Every day should be Environment Day

Looking down into the Great Rift Valley (2016)

(June 5, 2017)

Today is World Environment Day, hosted this year by Canada.

According to its website, World Environment Day has helped for 43 years to drive changes in consumption habits as well as in environmental policy by raising awareness about environmental issues.

At the risk of sounding like an ungracious host, however, I am not convinced.

Canada’s meagre effort this year (no doubt driven by limited budgets) wins no prizes, given that the headline is “Do Something” and the punchline is “Connecting People with Nature.”

Working with an environmental non-governmental organization, we do something every day — not just once a year on June 5. We don’t need to be told to get moving, when our usual role is to plead with various levels of government for them to do something constructive on their environment file.

As for connecting people with “nature,” that slogan conjures up the absurd picture of someone being plugged into a tree. Not only does it make nature something foreign and outside of us (instead of what flows through our veins), it reduces a dynamic relationship as intimate and complex as the air in our lungs into a mechanical, linear system.

This mechanical attitude is exactly what has caused the global problem that World Environment Day is supposed to address. Indigenous peoples worldwide talk about “all my relations,” not “all my connections,” when they describe a better way of living in a more balanced relationship with Mother Earth than western industrial culture has ever managed to achieve.

In other words, the last thing I want to do on World Environment Day is connect with “nature”!

If we want to dedicate another day to the environment, we should use it instead to identify the organizations and individuals who are robbing us and future generations of healthy places to live.

Read More

Remembrance Day 2016

Listening to great-grandmother's stories

Listening to great-grandmother’s stories

Delivered at Minto Armoury, Winnipeg, on 11 November 2016

There was no reason for the guns to fall silent on this day in 1916. The Battle of the Somme was in its final phases, with the battle for Ancre Heights just ending and the battle for Ancre just beginning.

That fall, the First Canadian Division had worn the famous red patch for the first time, making a name for themselves as assault troops at Courcellette that they would carry through the Somme and sear forever into the memory of friends and foes alike with their assault on Vimy Ridge in April 1917.

Today it is easier to think about those ghostly figures, wreathed in gas, fog and smoke clambering out of the trenches on old video clips, because they are all gone. Their words and images, the rusted tools of trench warfare preserved in museum collections, speak to us in ways that we can shape and control. We remember them in the way that we want, without fear of contradiction.

It is harder to create the same mythology about the Second World War or Korea, because there are still some among us who were there.

Whether it is Cyprus, Golan, Bosnia, Rwanda, Somalia, Kosovo, Libya, Kuwait, Iraq, Afghanistan, however — from Kapyong to Medak, to the Panjwaii and Kandahar – there is a long list of places where Canadians fought because they accepted the call to serve. Each one needs its own stories to be told in ways that give voice to those who were there, not merely carving their names and battle honours onto a monument to enshrine what the next generation wants to remember.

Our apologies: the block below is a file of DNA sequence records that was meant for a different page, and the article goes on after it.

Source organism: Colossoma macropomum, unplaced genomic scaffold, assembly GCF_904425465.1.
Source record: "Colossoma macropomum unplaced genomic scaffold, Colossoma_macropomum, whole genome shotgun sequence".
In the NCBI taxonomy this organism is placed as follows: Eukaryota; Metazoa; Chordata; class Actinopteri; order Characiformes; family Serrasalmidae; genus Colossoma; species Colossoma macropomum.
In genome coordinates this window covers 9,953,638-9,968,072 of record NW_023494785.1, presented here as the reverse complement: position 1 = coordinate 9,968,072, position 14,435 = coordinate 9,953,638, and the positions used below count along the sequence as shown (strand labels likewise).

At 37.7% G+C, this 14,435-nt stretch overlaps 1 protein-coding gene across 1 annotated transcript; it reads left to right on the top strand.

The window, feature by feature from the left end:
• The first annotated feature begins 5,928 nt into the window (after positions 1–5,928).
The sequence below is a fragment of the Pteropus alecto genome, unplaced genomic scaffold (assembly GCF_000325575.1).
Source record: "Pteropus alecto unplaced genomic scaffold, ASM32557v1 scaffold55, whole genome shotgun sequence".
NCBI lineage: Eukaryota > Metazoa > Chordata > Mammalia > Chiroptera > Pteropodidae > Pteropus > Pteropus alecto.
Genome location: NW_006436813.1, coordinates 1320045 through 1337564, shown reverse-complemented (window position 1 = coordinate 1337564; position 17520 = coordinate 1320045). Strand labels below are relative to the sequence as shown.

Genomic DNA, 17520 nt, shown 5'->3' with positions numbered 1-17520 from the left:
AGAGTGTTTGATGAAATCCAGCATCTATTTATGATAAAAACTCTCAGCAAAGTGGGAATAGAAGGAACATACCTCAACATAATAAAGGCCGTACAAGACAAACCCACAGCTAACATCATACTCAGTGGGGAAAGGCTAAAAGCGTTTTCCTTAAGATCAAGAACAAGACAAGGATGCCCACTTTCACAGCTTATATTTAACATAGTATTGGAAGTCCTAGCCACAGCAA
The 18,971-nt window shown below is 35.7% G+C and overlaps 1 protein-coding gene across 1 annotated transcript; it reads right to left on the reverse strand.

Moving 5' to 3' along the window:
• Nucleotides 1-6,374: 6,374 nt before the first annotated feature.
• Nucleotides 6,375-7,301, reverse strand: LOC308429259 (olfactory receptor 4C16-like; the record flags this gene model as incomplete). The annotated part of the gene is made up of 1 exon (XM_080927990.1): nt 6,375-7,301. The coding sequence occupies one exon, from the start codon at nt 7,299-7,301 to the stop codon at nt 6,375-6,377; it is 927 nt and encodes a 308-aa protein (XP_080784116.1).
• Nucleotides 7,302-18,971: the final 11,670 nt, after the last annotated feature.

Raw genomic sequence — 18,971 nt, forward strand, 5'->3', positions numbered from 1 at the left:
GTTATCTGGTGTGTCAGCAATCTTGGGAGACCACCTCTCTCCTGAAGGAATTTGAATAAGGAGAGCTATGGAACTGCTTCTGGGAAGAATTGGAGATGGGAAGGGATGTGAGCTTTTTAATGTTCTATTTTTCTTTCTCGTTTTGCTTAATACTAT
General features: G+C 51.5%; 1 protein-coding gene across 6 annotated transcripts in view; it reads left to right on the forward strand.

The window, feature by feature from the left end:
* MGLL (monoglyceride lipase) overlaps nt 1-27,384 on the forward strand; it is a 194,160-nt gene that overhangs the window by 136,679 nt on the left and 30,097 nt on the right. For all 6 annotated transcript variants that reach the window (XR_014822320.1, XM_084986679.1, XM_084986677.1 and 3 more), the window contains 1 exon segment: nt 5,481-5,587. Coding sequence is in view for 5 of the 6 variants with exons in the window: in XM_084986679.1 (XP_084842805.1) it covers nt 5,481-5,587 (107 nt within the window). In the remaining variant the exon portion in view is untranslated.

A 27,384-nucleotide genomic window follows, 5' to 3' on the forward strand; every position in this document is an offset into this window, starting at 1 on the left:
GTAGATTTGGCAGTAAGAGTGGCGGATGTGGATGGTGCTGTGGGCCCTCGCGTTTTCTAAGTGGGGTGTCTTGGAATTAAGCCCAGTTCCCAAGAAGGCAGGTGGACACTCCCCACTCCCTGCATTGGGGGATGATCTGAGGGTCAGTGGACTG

Today we remember those who died in battle, those whose lives were forever scarred by the horrors of war and have passed on, and we honour their sacrifice.

But memorials, like funerals, are never for the dead. They are for those who are left behind, for those who must rise to greet the dawn of a new morning, regardless of darkness in which it begins.

Most importantly, therefore, we are here together today to honour the living, to listen to their stories as they remember them, however difficult it is for them to tell us and however hard it is for us to hear what they have to say.

Continue reading

The Flash Mob for Freedom

Flashback to 2011 — five and a half years ago, long before the current downturn in US presidential politics:

(March 27, 2011)

The events in Tunisia and Egypt, and now Libya, Bahrain and Yemen, demonstrate the resurgence of oral culture and the power of social narrative in the digital age. Fuelled by cellphone video and Internet access, and abetted by Facebook and Twitter, social narratives are changing the nature of global society. In countries where illiteracy makes the spread of conventional liberal ideas impossible, tweets do what books could not.

Create the story where the dictator’s government is evil and corrupt, and where the desired outcome is the overthrow of tyranny and the celebration of freedom. Spread such a narrative by word of mouth as much as by electronic means, and the flash mob for freedom becomes both virtual and real.

Digital communication in the 21st century allows ideas to spread at the speed of light, unconstrained by the conventions and barriers inherent in literate culture. Sights, sounds and images unfold in the palm of the receiver’s hand regardless of whether he (or she) has any education, the right social background, or an understanding of the politics involved.

Read More